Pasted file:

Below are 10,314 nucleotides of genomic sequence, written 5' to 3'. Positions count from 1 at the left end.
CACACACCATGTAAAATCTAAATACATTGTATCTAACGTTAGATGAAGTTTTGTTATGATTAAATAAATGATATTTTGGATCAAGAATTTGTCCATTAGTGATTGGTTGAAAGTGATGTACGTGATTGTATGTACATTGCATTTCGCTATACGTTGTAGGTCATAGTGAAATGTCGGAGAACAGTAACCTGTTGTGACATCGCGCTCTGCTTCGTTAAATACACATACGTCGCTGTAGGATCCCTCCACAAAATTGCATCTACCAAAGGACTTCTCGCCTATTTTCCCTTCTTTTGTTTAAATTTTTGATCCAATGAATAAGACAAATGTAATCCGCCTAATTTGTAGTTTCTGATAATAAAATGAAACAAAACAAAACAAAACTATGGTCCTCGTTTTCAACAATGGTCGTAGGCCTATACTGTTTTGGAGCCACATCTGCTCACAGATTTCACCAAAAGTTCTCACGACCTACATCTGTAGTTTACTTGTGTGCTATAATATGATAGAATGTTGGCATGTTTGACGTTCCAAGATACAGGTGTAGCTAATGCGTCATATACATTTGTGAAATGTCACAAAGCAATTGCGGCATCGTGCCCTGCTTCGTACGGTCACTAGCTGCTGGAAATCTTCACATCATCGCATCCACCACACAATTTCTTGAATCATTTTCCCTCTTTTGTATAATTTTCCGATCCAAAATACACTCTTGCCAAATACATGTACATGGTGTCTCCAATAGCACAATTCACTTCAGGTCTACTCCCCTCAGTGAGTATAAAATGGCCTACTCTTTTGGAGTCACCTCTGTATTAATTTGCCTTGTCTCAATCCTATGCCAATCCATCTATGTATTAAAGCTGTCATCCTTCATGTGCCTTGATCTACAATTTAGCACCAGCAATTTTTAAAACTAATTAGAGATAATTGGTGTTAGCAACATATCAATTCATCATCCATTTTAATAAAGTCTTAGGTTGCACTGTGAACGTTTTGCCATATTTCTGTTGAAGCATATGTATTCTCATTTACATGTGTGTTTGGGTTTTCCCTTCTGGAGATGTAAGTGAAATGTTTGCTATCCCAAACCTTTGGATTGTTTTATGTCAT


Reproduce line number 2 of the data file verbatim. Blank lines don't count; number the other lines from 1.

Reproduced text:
CACACACCATGTAAAATCTAAATACATTGTATCTAACGTTAGATGAAGTTTTGTTATGATTAAATAAATGATATTTTGGATCAAGAATTTGTCCATTAGTGATTGGTTGAAAGTGATGTACGTGATTGTATGTACATTGCATTTCGCTATACGTTGTAGGTCATAGTGAAATGTCGGAGAACAGTAACCTGTTGTGACATCGCGCTCTGCTTCGTTAAATACACATACGTCGCTGTAGGATCCCTCCACAAAATTGCATCTACCAAAGGACTTCTCGCCTATTTTCCCTTCTTTTGTTTAAATTTTTGATCCAATGAATAAGACAAATGTAATCCGCCTAATTTGTAGTTTCTGATAATAAAATGAAACAAAACAAAACAAAACTATGGTCCTCGTTTTCAACAATGGTCGTAGGCCTATACTGTTTTGGAGCCACATCTGCTCACAGATTTCACCAAAAGTTCTCACGACCTACATCTGTAGTTTACTTGTGTGCTATAATATGATAGAATGTTGGCATGTTTGACGTTCCAAGATACAGGTGTAGCTAATGCGTCATATACATTTGTGAAATGTCACAAAGCAATTGCGGCATCGTGCCCTGCTTCGTACGGTCACTAGCTGCTGGAAATCTTCACATCATCGCATCCACCACACAATTTCTTGAATCATTTTCCCTCTTTTGTATAATTTTCCGATCCAAAATACACTCTTGCCAAATACATGTACATGGTGTCTCCAATAGCACAATTCACTTCAGGTCTACTCCCCTCAGTGAGTATAAAATGGCCTACTCTTTTGGAGTCACCTCTGTATTAATTTGCCTTGTCTCAATCCTATGCCAATCCATCTATGTATTAAAGCTGTCATCCTTCATGTGCCTTGATCTACAATTTAGCACCAGCAATTTTTAAAACTAATTAGAGATAATTGGTGTTAGCAACATATCAATTCATCATCCATTTTAATAAAGTCTTAGGTTGCACTGTGAACGTTTTGCCATATTTCTGTTGAAGCATATGTATTCTCATTTACATGTGTGTTTGGGTTTTCCCTTCTGGAGATGTAAGTGAAATGTTTGCTATCCCAAACCTTTGGATTGTTTTATGTCAT